I’ve always been fascinated by bridges. At first it was the feeling of watching the water flow dangerously close or far below my feet. Then, as my eye became drawn more and more to architecture and construction, I became obsessed with searching out different bridges all across the world to photograph them! And while I’ve since fallen in love with NYC’s Queensboro Bridge, and Fredericton’s popular Bill Thorpe walking bridge, there is always room in my heart for Edmonton’s vast array!
And although I have taken some great photos of the Walterdale Bridge, the photos below are of the High Level Bridge and the Dudley B. Menzies Walking Bridge, with one of the Groat Bridge when it was still under construction.
Taken when summer was just turning into fall, I found myself at a new vantage point where I could see both bridges as if I were about to cross them, which inspired me to take this shot, however slightly blurry.
I cross this path a lot when I’m out for my walks during the day, and even though I’ve only been down it once or twice, I always think of veering off and heading down there to see what’s what! This time, I passed up the opportunity once again, but with this little dude sitting there, I was pleased enough to just watch this little birdie in his natural environment.
There’s a great park just behind 124th street (where the old museum used to be, and where Government House still is) where you can catch some excellent views. On this particular morning I was out and interviewing a fellow academic friend of mine about education, and was glad I’d brought my camera to take a few photos of my subject, since there was so much else to photograph that day!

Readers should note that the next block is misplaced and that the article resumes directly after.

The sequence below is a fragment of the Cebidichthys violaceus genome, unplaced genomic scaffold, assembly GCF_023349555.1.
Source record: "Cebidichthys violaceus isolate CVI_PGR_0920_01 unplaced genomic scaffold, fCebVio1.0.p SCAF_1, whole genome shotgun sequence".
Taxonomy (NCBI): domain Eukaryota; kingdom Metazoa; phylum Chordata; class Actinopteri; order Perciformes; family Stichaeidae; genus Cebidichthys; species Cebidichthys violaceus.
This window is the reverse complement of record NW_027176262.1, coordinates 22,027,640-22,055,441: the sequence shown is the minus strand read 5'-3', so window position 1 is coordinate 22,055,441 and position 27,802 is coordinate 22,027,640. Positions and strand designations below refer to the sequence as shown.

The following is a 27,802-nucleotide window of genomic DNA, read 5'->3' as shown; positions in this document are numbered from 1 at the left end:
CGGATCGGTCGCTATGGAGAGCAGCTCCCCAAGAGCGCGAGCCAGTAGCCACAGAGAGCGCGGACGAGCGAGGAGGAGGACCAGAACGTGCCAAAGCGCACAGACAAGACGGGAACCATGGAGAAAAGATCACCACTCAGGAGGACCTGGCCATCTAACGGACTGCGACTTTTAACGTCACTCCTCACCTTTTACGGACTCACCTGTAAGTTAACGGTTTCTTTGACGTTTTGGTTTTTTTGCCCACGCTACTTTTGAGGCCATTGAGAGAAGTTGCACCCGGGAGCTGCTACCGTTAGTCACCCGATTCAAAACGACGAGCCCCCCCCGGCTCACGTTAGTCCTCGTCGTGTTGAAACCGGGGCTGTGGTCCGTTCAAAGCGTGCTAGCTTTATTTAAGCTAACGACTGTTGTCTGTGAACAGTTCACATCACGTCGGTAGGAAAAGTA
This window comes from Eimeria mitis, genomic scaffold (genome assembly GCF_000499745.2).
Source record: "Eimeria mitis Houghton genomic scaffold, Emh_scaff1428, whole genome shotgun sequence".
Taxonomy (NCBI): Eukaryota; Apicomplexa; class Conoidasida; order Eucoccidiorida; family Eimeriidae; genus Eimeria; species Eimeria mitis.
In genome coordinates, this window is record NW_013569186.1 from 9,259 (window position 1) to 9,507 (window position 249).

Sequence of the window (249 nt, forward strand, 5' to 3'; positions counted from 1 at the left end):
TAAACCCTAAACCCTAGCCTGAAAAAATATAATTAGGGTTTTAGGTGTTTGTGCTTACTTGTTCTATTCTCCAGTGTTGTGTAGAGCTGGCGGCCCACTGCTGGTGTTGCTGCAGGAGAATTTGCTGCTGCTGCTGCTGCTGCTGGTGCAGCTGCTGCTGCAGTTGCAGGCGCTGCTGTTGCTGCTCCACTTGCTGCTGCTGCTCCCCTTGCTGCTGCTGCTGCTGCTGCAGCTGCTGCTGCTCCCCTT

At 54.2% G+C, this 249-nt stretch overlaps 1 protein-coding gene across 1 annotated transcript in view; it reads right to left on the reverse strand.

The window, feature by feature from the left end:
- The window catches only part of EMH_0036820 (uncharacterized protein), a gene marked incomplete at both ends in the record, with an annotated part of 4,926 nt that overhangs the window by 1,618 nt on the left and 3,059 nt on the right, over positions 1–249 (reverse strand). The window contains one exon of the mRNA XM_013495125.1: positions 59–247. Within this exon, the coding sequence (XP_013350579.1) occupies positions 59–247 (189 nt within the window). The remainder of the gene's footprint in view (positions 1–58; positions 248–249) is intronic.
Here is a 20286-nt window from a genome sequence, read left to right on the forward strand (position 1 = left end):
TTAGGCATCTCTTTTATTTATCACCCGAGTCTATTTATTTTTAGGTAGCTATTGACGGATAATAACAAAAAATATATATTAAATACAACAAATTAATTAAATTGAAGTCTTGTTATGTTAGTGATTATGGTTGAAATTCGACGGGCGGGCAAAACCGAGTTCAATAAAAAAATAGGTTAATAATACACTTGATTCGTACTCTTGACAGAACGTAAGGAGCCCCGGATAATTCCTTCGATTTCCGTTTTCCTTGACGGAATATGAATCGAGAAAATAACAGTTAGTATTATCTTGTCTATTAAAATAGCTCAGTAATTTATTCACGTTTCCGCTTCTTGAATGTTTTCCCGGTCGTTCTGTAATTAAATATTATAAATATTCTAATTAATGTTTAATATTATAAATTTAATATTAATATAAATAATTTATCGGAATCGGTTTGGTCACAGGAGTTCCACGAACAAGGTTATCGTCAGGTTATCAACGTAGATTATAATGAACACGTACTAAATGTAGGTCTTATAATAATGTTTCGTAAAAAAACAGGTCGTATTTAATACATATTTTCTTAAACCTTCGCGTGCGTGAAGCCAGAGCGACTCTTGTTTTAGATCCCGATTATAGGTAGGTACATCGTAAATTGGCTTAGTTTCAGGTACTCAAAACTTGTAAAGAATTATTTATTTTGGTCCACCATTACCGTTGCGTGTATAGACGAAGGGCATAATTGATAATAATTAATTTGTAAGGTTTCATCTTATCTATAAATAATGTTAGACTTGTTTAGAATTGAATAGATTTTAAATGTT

I snuck into the bush (as you can see around the frame) to capture this particular shot, even though I knew there were a few people giving me a weird look as I did. Still, the water on that first wintery day of 2020 was so turquoise-blue that I needed every angle of those bridges against it. Plus it was a happy surprise to catch that little walker there, who could have easily been myself strutting along on her favourite bridge.
A very early picture from me, I took this one winter morning when I was feeling particularly moody and lonely. Back then, there was still this painting super-stuck to the underside of one of the bridge’s over-pass supports, and I would always go make sure it was still there, almost superstitiously. It’s NOT there anymore (you can imagine my disappointment), but these angles still are, and I plan to update this shot soon enough!
Remember how I said I never go down that little trail: well, this time I did because the water seemed so blue in the reflection of the bridge.
One of Edmonton’s biggest claims to fame is this high-level bridge, built in 1913 and resting on the body of a man encased in concrete (still hearsay, but you can ask me about it). It’s multi-use status and above-water height certainly sets it apart from other bridges across Canada, and while it took me long enough to get myself a ride in the thing (my first one being just the summer before), I was glad to take this shot on a casual walk through our wonderful Legislature grounds.
Inspired by a close friend and photographer, this year I began getting a little more courageous about taking photos with people in them. I still get a little worried about privacy and the like, but if I feel comfortable and not taking advantage (say, taking photos of a homeless person), I think it’s okay–especially when they’re surrounded by my truly favourite Edmonton photo subjects: these bridges!
Stay tuned for more bridge and construction shots from me as I continue to fill up these archives with exciting collections from my portfolio!
Article Republished on the Bridge Chronicles.